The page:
“Yes, how did we get here? It behooves us to remember that others had to come before us slowly, slowly, slowly, each one living her life within the parameters of her era, painfully inching forward. “
I love the contribution of women in the arts! I watched an interview of Kerry Washington and Shanda Rhimes with Oprah yesterday, and I was inspired. What phenomenal women.
Kerry Washington is the first black woman to star in her own television drama in 40 years; only one other woman held this T.V-first before her. It was the 70’s in a show called, Get Christie Love!, starring Teresa Graves. This is surprising but as I think about all the shows I have loved, not one has featured an African American woman in a leading role.
In her ABC drama, Scandal, Kerry is a kick-ass “fixer”: part lawyer, part P.R expert, part White House crisis manager, and part clean-up-the-dead-bodies-mess go-to-person.
It turns out that art imitates life here fantastically! Finally, a black woman playing the dynamic role typically represented by men in our culture; but it’s Judy Smith, the real life former White House staffer on whom this character is based that makes this depiction special. Now in private practice, Smith is a crisis manager handling high profile cases that never seem to end. (see JudySmith.com and the recent Petraus case among many. She rocks.)
Struggling toward freedom in the movie Djengo Unchained, in theatres just this week, Kerry Washington takes women back a 150 years as she plays a supporting role as an American slave. While we might be used to the fact that actors have depicted the era of slavery for decades on the screen, what we tend to forget I think, is that African Americans were considered by constitutional standards at that time, to be just 3/5’s human.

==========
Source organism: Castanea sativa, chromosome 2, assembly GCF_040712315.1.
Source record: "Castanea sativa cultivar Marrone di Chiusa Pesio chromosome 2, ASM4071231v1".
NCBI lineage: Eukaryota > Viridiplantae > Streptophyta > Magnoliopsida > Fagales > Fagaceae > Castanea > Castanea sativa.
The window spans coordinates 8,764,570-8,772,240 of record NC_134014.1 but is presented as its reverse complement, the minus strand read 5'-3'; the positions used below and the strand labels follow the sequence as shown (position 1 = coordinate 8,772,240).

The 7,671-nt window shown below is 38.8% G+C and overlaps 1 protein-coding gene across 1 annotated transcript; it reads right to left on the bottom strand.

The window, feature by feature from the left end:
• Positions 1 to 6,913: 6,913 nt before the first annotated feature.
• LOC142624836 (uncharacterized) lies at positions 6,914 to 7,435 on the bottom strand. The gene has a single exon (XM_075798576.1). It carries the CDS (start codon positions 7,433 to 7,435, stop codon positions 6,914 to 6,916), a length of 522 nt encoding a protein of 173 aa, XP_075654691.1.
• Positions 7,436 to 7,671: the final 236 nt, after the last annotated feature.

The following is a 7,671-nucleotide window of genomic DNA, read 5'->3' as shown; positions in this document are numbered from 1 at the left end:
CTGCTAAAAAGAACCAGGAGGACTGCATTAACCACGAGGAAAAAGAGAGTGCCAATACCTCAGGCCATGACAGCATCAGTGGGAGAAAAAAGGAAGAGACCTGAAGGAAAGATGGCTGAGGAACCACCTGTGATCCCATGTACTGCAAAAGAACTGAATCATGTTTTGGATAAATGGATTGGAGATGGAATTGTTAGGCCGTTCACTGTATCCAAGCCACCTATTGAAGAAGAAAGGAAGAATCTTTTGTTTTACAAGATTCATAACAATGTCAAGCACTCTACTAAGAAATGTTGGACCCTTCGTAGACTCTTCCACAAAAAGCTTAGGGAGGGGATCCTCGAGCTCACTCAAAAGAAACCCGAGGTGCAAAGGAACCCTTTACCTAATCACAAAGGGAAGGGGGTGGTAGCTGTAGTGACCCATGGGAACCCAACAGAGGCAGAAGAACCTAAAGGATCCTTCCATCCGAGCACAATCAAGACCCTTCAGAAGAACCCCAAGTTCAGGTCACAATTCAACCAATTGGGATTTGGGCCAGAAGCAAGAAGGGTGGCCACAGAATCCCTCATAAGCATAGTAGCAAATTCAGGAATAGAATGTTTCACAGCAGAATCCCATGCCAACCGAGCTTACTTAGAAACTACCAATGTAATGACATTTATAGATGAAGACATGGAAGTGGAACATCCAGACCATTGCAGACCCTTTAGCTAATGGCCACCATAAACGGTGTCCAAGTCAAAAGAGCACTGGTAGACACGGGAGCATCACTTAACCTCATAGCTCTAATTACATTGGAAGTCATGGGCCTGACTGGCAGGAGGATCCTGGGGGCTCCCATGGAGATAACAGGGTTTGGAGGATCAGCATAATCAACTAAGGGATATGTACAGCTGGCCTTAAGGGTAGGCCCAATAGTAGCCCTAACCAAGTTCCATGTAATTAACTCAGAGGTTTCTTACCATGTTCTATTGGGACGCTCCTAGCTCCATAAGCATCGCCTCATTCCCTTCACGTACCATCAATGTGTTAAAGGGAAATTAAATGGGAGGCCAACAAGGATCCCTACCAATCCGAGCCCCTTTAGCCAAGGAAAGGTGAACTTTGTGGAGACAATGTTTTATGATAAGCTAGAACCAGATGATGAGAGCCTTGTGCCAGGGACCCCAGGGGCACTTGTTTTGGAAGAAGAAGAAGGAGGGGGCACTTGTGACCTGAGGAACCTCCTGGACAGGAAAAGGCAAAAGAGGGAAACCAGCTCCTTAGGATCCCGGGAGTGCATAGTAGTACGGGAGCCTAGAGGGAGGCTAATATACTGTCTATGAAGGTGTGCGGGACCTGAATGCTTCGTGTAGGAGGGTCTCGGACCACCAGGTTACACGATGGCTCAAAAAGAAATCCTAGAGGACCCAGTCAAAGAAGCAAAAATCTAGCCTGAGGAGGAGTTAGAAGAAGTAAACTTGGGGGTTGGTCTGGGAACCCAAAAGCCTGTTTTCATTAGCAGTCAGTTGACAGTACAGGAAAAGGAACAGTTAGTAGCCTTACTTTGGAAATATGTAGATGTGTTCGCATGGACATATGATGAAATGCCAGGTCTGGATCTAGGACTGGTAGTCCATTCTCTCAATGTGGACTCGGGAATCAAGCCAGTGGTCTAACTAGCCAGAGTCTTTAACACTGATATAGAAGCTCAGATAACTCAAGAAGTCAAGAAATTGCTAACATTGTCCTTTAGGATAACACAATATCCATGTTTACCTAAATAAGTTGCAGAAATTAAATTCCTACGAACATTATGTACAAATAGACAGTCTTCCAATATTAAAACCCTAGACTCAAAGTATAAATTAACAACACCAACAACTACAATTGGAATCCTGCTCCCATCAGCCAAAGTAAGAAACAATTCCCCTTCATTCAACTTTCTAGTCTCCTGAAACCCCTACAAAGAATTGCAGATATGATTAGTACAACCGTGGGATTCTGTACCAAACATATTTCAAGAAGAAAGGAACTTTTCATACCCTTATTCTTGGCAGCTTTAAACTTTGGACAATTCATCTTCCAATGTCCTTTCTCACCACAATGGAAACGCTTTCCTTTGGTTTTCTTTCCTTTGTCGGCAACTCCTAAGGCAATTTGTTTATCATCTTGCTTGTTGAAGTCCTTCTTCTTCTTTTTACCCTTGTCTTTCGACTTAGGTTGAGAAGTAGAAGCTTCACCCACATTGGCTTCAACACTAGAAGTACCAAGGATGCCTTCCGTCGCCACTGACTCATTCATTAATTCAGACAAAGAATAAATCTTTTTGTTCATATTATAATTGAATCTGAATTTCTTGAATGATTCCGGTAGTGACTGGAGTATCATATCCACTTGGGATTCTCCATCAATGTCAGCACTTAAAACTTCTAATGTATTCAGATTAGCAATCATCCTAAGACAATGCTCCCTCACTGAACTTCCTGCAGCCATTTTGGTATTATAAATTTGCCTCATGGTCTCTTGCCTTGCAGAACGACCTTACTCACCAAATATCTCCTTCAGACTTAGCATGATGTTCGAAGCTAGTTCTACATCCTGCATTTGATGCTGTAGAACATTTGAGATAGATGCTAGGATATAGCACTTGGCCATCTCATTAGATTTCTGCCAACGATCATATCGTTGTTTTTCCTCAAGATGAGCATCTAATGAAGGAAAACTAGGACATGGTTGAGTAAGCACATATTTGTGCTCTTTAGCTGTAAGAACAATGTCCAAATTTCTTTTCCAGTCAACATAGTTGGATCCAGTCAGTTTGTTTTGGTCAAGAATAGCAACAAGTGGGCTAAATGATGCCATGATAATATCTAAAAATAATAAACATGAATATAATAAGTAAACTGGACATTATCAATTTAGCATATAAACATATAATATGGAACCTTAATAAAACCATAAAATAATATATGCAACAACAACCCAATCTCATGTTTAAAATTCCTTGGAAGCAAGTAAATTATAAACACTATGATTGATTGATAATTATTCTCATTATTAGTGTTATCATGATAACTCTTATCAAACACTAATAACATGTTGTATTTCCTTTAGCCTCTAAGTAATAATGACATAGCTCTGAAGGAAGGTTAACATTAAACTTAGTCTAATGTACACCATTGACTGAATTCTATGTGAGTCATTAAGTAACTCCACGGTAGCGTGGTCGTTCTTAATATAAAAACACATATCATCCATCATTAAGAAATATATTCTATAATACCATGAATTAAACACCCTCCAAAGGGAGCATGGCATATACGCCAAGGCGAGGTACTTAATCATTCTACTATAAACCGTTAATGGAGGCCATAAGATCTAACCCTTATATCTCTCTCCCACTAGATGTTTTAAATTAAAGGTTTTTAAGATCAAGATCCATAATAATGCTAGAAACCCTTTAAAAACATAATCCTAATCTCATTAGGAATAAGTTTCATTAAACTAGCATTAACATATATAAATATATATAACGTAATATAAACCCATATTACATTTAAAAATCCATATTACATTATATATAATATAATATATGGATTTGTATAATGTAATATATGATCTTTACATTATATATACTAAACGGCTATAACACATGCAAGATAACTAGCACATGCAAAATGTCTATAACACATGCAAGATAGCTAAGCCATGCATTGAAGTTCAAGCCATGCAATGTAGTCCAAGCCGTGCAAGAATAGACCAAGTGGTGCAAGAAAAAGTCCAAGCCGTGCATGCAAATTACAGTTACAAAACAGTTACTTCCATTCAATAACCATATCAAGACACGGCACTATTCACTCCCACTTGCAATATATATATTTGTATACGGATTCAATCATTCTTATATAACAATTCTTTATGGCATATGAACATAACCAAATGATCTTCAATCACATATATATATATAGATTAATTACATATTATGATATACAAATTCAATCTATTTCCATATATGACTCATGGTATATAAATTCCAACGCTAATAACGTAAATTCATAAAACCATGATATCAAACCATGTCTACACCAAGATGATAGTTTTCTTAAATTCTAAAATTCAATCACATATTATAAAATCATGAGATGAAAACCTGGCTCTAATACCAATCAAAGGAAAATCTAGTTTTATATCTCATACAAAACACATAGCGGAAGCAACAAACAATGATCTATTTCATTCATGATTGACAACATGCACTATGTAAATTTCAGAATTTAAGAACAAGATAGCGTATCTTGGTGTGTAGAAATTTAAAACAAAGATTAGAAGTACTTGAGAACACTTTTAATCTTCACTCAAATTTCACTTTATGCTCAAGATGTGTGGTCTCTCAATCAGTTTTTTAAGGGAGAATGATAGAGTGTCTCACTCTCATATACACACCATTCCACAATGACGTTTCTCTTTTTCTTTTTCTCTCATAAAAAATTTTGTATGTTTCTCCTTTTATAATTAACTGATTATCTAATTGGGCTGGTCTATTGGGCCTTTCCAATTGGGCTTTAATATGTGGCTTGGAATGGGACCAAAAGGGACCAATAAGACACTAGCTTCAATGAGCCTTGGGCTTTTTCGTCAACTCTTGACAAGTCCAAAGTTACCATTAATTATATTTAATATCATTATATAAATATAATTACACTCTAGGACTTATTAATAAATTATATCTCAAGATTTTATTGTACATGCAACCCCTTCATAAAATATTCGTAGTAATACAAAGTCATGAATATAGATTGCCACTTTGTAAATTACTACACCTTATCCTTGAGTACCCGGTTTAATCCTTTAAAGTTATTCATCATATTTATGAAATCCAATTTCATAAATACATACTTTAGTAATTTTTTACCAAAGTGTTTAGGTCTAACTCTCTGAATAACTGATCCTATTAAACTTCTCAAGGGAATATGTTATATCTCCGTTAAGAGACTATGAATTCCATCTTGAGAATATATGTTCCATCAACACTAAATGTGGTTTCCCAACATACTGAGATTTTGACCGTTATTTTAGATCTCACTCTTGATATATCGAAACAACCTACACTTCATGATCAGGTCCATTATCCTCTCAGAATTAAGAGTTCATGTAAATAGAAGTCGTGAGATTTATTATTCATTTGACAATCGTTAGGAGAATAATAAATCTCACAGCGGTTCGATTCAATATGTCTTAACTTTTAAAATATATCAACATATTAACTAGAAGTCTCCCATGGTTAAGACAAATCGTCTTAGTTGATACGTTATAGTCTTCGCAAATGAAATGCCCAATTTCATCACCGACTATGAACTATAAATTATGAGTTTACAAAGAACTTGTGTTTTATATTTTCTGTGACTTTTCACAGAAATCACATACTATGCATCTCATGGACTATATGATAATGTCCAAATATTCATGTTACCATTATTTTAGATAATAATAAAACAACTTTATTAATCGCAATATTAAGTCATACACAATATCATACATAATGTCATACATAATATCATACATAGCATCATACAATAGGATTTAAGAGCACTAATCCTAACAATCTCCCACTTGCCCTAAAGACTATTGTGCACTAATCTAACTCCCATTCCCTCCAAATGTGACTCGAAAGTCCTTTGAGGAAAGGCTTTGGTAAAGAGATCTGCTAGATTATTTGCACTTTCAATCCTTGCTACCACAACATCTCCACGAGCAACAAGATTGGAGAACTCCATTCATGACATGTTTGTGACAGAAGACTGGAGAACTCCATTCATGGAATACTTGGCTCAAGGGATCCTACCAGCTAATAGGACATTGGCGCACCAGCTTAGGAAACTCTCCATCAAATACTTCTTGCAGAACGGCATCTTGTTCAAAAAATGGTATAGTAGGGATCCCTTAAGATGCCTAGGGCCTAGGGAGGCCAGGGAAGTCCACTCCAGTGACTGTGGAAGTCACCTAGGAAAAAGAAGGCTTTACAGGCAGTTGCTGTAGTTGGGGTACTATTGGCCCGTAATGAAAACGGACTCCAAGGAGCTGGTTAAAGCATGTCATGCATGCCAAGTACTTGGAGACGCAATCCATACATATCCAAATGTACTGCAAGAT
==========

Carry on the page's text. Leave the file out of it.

This is a hard pill to swallow. And so, this historical truth juxtasposed with the accomplishments of North American women today, like Judy Smith, is astounding.
I was moved during Washington’s interview when she said that the character she plays in Scandal: respected, empowered, intuitive, brilliant, stands on the shoulders of the profoundly oppressed women who came before.
Yes, how did we get here? It behooves us to remember that others had to come before us slowly, slowly, slowly, each one living her life within the parameters of her era, painfully inching forward.
I think about this a lot, but I also forget this truth when I get wrapped up in all my first-world problems that seem so profound in the moment.
And of course I gain perspective as I think about what it means for my daughters to grow up with first-world problems. Compared to what our foremothers endured, and in the general context of how far women have come, I thank God for these first-world problems!
Finally, an additional snippet of conversation from this interview that resonates in my heart is about abundance. Oprah asked Kerry what it means to her to be one of the first to represent black women on network television in this way especially when so many others vied for the coveted role. Her answer: “If I succeed, I create the opportunity for more people to succeed. I am honored to rise to this challenge.” Her competitors’ responded, “Do us proud.”
I am white, educated, middle-aged, and this forward motion, shoulder-standing celebration represents me too—represents all of us.
Thank you grandmothers, great-grandmothers, great-great-great grandmothers, we are all honored and blessed that you have cleared a path for us.